• Genuine posting (Article 4)
In recent years, there has been growing evidence of companies developing bogus arrangements to restrict the rights of posted workers, as a means of reducing costs. These include the use of bogus self-employment arrangements, bogus temporary agency work arrangements and of ‘letter box companies’ in lower wage economies. The Enforcement Directive seeks to define a genuine posting more precisely. However, the criteria listed in the Directive focus only on the contractual terms which could be fictitious.
Moreover, the text does not specify which legal framework applies in the case of abuse. Trade unions demanded a clear definition of which law would apply to a worker who is under a de facto but not a de jure posted employment relationship (such as bogusly self-employed workers). The demand was for the Enforcement Directive to clearly state that in the aforementioned case the worker would be covered by the entire legislation of the host country. However, after the trialogue negotiations the reference to bogus-self-employment is not legally binding and was included in Recital 10 of the Directive.
• Monitoring Compliance (Article 9 and 10)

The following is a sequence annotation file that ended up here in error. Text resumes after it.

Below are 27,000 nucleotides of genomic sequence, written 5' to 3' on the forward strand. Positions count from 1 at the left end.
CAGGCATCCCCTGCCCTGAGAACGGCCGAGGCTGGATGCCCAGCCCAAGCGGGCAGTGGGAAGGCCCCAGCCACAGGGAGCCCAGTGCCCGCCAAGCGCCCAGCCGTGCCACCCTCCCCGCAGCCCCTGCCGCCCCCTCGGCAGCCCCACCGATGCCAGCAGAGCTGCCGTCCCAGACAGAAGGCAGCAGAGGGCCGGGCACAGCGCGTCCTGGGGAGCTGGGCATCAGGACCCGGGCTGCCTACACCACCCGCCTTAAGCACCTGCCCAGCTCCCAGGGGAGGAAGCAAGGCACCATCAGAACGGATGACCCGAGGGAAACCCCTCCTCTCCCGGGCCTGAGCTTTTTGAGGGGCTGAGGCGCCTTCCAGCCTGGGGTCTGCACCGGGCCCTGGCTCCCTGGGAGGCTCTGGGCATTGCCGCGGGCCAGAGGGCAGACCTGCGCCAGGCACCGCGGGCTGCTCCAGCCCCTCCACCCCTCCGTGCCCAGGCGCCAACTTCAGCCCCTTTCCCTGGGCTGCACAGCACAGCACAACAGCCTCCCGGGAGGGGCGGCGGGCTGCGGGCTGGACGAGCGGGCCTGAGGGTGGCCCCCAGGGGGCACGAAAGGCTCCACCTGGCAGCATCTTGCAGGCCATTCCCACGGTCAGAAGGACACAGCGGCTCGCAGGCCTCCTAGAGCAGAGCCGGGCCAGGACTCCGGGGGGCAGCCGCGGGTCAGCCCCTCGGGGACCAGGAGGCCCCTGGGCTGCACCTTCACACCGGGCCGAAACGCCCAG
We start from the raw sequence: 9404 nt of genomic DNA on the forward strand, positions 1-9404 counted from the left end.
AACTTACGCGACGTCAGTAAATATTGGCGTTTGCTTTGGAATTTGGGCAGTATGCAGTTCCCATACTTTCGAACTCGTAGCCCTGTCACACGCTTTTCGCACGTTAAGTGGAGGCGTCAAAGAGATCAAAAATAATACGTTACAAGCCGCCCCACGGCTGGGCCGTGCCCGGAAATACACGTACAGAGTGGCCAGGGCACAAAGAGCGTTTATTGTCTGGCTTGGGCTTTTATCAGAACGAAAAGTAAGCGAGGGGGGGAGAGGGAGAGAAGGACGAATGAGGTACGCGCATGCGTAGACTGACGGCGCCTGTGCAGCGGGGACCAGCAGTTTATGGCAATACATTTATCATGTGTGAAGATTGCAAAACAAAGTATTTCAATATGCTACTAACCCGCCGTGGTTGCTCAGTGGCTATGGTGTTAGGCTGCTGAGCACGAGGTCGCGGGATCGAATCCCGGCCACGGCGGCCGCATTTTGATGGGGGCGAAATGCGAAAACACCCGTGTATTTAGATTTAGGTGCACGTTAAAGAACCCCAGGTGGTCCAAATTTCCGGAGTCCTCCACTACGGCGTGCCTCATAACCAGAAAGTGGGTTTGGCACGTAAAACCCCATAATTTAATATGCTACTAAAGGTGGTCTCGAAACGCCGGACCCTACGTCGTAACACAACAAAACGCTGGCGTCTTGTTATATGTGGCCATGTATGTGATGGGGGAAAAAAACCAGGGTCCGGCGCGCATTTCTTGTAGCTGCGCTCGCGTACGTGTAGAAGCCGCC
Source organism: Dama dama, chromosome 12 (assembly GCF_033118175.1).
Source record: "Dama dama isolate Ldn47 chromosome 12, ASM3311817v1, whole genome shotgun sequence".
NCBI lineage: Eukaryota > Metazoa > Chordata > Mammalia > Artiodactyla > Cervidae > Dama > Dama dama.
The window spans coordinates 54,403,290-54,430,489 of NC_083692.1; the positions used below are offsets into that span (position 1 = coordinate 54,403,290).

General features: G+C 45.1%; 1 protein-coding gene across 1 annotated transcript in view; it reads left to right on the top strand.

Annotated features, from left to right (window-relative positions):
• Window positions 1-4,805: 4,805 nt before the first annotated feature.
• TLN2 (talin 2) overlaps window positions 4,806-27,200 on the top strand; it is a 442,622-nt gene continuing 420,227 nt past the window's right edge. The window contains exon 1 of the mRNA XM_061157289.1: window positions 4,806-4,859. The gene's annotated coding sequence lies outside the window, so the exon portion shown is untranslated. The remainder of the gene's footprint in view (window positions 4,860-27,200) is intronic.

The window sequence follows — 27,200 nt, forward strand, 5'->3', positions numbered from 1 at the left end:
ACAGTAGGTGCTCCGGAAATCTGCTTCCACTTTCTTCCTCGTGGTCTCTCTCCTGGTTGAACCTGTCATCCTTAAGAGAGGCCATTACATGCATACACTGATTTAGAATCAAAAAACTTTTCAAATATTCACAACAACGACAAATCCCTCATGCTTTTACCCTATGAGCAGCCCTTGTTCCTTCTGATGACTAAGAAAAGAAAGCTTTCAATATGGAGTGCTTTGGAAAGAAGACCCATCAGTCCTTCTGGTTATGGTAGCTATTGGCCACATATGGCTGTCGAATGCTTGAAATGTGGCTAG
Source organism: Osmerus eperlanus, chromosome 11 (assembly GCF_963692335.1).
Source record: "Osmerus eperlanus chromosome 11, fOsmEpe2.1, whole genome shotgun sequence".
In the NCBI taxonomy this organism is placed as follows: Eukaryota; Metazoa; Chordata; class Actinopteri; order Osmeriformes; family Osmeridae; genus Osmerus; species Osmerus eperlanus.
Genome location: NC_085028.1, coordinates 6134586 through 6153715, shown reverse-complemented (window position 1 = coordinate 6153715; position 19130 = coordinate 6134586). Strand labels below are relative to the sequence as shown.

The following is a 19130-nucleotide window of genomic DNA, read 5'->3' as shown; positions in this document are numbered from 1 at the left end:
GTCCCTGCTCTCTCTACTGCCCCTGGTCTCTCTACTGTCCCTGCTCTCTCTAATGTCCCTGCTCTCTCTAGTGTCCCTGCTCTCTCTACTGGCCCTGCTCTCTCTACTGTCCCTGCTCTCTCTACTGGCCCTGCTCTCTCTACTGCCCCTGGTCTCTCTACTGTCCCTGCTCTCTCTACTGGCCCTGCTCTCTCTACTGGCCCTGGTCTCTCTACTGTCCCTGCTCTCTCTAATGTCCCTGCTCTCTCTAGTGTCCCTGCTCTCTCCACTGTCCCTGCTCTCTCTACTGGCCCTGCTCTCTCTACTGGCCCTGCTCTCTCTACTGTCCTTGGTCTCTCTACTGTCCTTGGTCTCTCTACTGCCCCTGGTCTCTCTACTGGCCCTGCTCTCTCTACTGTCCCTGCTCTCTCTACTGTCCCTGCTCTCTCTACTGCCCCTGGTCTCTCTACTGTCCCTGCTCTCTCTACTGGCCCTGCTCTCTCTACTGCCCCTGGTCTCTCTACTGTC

The Enforcement Directive adopted an ‘open list’ approach of control measures, permitting member states to adopt additional enforcement measures not specified in the Directive and to decide the level of control measures used in their own country to monitor the flow and working conditions of posted workers. However, it also states that all control measures will be subject to a proportionality test and will be supervised by the Commission. Even though the European Commission has an institutional duty to monitor compliance, this responsibility is usually not written in Directives. There is the danger that foreign companies may argue that certain national requirements are disproportionate and unduly restrict their ability to post workers to another EU member state. Therefore, the concern is that Article 9 still places restrictions on the use of control measures by Member States. For Member States, it is important to have flexibility to adopt additional measures in response to a change in circumstances or new avoidance tactics by employers.